Talking about depression can be tough, especially for those suffering from mental illness. Being proactive could help people open up more their struggles and save lives.

Imagine walking up to the front door of someone’s house. You know that the person who lives there is waiting for you, so you knock. But no one answers. You also know that the door is unlocked, and that you won’t be committing an offense by opening it and entering the person’s house.

However, you just don’t feel comfortable enough doing that. You might feel like it’s a little intrusive, and maybe you would feel a little uneasy entering the person’s home and life in that manner. So you wait for the person to open the door and properly invite you in, hoping that at some point that moment comes.

That awkward waiting is what talking about depression can feel like, especially when it comes to opening up about this mental illness with friends or family members who might otherwise not know if or how someone is suffering. So often since the tragic deaths of fashion designer Kate Spade and celebrity chef Anthony Bourdain, people have made comments on social media and elsewhere inviting friends and family members who might be struggling with depression or anxiety to talk to them if needed.

After a suicide or major news event involving depression, a common sentiment is often shared — that those struggling with mental illness should feel comfortable opening up. This is part of society’s attempt to remove the stigma surrounding depression, anxiety and other mental health disorders.

However, it’s not that simple. Depression can be crippling for people, especially in regards to their social life.

People who suffer from depression can feel like a burden to others: How will they respond to me opening up about all of these heavy issues I’m dealing with? Will they feel overwhelmed or uncomfortable talking about this? Will it not be the right time for them? Are they dealing with their own personal struggles? I know they said to come talk to them, but did they really mean it? Will all of this push them away?

These kind of questions can deter someone from reaching out to others to discuss their personal struggles. That hesitation puts the entire conversation back at square one, even if no one is at fault.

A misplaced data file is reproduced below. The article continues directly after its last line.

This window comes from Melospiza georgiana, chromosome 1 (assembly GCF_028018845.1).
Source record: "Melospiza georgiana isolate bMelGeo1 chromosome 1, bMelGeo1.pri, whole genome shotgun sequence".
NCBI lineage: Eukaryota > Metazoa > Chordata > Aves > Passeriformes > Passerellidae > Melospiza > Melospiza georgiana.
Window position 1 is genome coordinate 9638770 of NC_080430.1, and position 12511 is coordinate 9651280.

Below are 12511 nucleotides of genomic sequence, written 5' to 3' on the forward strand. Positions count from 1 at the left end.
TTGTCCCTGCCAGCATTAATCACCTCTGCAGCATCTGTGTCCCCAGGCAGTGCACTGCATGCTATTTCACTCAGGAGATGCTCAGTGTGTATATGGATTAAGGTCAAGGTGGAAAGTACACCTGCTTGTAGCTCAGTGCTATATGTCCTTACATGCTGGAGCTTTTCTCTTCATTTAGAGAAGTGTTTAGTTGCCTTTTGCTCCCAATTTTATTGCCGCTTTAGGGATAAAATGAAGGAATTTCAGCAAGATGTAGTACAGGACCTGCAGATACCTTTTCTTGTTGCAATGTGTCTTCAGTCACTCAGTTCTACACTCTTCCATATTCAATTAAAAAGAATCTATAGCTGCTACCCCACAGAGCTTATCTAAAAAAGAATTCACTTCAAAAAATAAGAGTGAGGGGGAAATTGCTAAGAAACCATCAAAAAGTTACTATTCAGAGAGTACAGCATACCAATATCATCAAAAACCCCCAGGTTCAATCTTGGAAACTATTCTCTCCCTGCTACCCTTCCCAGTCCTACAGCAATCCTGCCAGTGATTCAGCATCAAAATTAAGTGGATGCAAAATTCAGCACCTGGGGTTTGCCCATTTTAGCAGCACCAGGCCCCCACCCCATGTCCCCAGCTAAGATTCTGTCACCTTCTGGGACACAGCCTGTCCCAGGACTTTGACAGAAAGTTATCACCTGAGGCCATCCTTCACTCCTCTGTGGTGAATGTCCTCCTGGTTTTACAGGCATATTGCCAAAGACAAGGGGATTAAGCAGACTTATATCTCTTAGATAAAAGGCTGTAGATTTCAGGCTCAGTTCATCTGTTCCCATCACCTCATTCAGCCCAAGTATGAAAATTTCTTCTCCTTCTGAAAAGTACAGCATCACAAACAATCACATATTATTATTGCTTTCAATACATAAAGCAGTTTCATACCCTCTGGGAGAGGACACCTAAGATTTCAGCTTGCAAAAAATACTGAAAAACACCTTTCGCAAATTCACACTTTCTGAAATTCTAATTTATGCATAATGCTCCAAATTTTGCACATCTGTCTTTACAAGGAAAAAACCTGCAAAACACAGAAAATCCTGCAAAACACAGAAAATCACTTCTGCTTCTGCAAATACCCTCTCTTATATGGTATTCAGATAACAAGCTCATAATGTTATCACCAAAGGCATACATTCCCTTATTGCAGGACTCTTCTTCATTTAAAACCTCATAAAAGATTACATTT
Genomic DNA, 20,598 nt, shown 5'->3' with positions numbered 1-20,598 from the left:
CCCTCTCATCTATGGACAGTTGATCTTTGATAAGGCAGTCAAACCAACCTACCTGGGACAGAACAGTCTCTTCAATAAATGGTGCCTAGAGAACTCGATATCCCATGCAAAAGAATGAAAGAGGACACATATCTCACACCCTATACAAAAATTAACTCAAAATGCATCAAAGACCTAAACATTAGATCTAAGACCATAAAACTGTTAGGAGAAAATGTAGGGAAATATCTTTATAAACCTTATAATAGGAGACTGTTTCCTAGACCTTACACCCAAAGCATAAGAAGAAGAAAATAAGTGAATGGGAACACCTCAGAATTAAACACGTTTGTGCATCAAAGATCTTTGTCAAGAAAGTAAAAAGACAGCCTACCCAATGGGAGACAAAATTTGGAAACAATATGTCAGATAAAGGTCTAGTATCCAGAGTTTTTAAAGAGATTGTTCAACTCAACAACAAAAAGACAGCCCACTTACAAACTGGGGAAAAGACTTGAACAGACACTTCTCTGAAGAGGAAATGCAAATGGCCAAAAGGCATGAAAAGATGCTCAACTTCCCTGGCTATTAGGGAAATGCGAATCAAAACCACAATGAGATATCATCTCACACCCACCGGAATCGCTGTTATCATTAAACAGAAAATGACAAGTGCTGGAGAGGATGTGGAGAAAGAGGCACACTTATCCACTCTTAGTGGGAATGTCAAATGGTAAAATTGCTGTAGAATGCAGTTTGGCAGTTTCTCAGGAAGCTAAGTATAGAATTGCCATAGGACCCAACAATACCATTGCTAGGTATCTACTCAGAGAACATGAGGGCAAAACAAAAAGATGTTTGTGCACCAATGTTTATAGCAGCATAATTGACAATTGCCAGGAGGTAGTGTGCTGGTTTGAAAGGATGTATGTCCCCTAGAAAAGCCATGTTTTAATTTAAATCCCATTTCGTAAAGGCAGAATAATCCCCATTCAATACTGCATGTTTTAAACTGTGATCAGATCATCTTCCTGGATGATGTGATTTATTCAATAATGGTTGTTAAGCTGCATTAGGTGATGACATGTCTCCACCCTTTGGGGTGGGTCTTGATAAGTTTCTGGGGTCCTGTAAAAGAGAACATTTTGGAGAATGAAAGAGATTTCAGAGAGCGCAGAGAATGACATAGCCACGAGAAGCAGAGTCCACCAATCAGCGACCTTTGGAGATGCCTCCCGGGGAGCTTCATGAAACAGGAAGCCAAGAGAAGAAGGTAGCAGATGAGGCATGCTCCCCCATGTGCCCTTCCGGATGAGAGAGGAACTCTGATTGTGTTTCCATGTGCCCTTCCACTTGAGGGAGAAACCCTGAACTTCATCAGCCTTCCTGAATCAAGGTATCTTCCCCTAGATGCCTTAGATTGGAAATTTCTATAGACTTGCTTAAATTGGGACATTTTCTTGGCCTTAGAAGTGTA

Cassie St. Onge, an Emmy-nominated comedy writer who has produced content for “The Late Show with David Letterman,” “The Rosie O’Donnell Show” and VH1’s “Best Week Ever,” summarized that feeling on Twitter in the aftermath of Spade and Bourdain’s suicides.

“So many messages telling those who are struggling to reach out,” she wrote on June 8, 2018, hours following Bourdain’s suicide and days after Spade died. “Fair enough, but part of what depression does is mutes your ability to reach. If you are NOT depressed and you see someone struggling, YOU reach out. If you don’t see someone who used to be around, YOU reach out.”

In a follow-up tweet she added, “It can be kind of scary to a regular person who thinks they don’t know what to do. It is certainly awkward as hell. Who cares, though? Ask, ‘Are you OK?’ … Even here on Twitter. Don’t mind your business.”

There is positive power in taking a more proactive stance and asking someone, “Are you OK?” A suicide prevention charity in Australia called RUOK? works to inspire people to begin meaningful conversations that could end the stigma associated with mental health disorders and decrease the number of suicides.

“Encourage more people to ask ‘R U OK?’ in your school, workplace or community,” the charity’s website urges.

While the sentiment of saying, “Come talk to me,” is well-intentioned, people who say this might be waiting a long time for someone who is struggling with depression to finally open up. The best course of action is to take the first step and approach someone. Simply asking, “Are you OK?” or something similar, could be what inspires that person to be upfront about their burdens. If nothing else, it lets people know for sure that they have friends and family members who love them, who are there for them, and who want to talk about complex issues such as depression, anxiety or any other mental health issue.

The door to that house is a little easier to walk through when someone on the other side opens it and invites you in.

If you or someone you know has self-harming or suicidal thoughts, do not hesitate to call the National Suicide Prevention Hotline at 1-800-273-8255 or visit their website.

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By – Devin Golden
Devin Golden has worked for various print and digital news organizations. Devin's family has been affected by addiction and mental health disorders, which is a large part of why he wants to help others who have either directly or indirectly been affected by these diseases. Read more
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The Recovery Village aims to improve the quality of life for people struggling with substance use or mental health disorder with fact-based content about the nature of behavioral health conditions, treatment options and their related outcomes. We publish material that is researched, cited, edited and reviewed by licensed medical professionals. The information we provide is not intended to be a substitute for professional medical advice, diagnosis or treatment. It should not be used in place of the advice of your physician or other qualified healthcare providers.